THE FUND MANAGER VIEW
Fund managers will want to see key metrics on how their investments are performing and what their exposures are to different counter parties where the money they have invested on behalf of a large clientele have been placed.
They also have to deal with overarching (and constantly expanding) regulatory requirements. Example: In Europe, no more than 10% of the net asset value of a fund can be invested in a derivative security with a single counterparty.
The key, Roley says, is to make sure now that a fund manager can "subscribe" to reports that they define, that they determine when to deliver and in the format they choose to get them delivered in, whether email, PDF document or spreadsheet.
What the self-service approach now allows, however, is a greater ability to define not just what data to collect, but when to collect it. For instance, it used to be that you could only calculate your fund's exposures to different counterparties of risks after a trade was both booked and the proceeds allocated to all accounts.
Now, the firmwide exposure, Roley said, can be calculated once the trade is booked.
The firm's product, Geneva, used to assume "because it was more of a back office system, was that data was sort of complete, you were done for the day and all the data the system was getting was assumed to be complete," he said. But that is no longer the case.
"But what we did with Geneva 8 is we no longer are making the assumption that the data we are getting has gone through step one through 5 of its life."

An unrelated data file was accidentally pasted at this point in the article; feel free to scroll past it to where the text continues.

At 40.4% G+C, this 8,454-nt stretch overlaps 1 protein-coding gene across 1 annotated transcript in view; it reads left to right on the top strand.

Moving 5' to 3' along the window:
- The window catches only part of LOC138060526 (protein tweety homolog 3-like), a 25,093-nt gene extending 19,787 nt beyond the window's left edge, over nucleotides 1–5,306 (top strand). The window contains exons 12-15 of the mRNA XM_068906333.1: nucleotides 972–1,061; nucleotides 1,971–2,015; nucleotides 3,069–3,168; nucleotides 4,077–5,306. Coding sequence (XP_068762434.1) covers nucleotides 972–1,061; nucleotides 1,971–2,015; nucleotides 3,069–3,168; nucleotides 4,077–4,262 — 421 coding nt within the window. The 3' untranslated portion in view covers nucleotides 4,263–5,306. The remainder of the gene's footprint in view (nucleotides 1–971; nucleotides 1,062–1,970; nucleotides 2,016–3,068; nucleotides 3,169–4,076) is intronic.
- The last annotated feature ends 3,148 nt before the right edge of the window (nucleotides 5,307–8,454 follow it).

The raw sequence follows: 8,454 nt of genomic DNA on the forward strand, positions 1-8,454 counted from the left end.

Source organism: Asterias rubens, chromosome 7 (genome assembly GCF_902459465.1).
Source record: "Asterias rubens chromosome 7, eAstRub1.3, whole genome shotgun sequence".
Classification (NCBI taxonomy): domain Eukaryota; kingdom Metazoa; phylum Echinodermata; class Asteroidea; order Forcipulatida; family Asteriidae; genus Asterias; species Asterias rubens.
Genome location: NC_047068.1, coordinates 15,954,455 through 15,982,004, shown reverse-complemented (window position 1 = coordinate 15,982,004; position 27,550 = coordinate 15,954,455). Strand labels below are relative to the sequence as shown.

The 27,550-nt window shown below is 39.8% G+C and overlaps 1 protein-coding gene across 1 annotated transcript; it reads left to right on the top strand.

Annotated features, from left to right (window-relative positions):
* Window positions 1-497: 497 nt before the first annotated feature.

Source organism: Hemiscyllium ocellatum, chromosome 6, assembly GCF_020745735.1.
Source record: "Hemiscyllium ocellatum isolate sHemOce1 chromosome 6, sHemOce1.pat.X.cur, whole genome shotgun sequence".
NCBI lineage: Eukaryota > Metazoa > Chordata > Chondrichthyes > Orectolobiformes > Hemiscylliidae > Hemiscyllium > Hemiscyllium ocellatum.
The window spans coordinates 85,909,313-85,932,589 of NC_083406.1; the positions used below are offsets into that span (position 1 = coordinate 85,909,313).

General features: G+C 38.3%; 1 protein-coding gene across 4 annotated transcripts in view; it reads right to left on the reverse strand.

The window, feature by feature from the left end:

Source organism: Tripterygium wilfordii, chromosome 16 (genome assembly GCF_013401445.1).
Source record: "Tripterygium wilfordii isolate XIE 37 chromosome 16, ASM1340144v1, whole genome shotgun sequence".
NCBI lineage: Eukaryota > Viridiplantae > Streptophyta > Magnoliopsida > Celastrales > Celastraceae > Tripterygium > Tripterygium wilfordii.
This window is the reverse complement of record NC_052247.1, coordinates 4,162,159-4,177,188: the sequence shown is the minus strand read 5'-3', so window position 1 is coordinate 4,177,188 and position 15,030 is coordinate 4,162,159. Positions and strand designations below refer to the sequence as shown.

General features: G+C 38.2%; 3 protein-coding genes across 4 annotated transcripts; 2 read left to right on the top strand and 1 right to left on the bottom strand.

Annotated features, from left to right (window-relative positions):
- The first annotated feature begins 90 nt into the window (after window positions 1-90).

Analysis can be "more up to the minute" because now fund managers can choose to include data on exposures or performance "based on where it is" in the trade lifecycle.
And, of course, different fund managers will have different views of what the right point is to pull different pieces of data on trades into the screens they watch, during the trading day.
Here are some views of what a fund manager now can serve up, on a regular basis of his or her own choosing:
EXPOSING COUNTERPARTY EXPOSURE: In one three-part window, Advent's Geneva 8.0 application lets investment advisors drill down into holdings maintained with different funds, down to individual securities (left); see what their greatest exposures are, either long or short, with particular counterparties are, on an aggregate level (top right); and then, how well those exposures are spread or not among different counterparties (bottom right).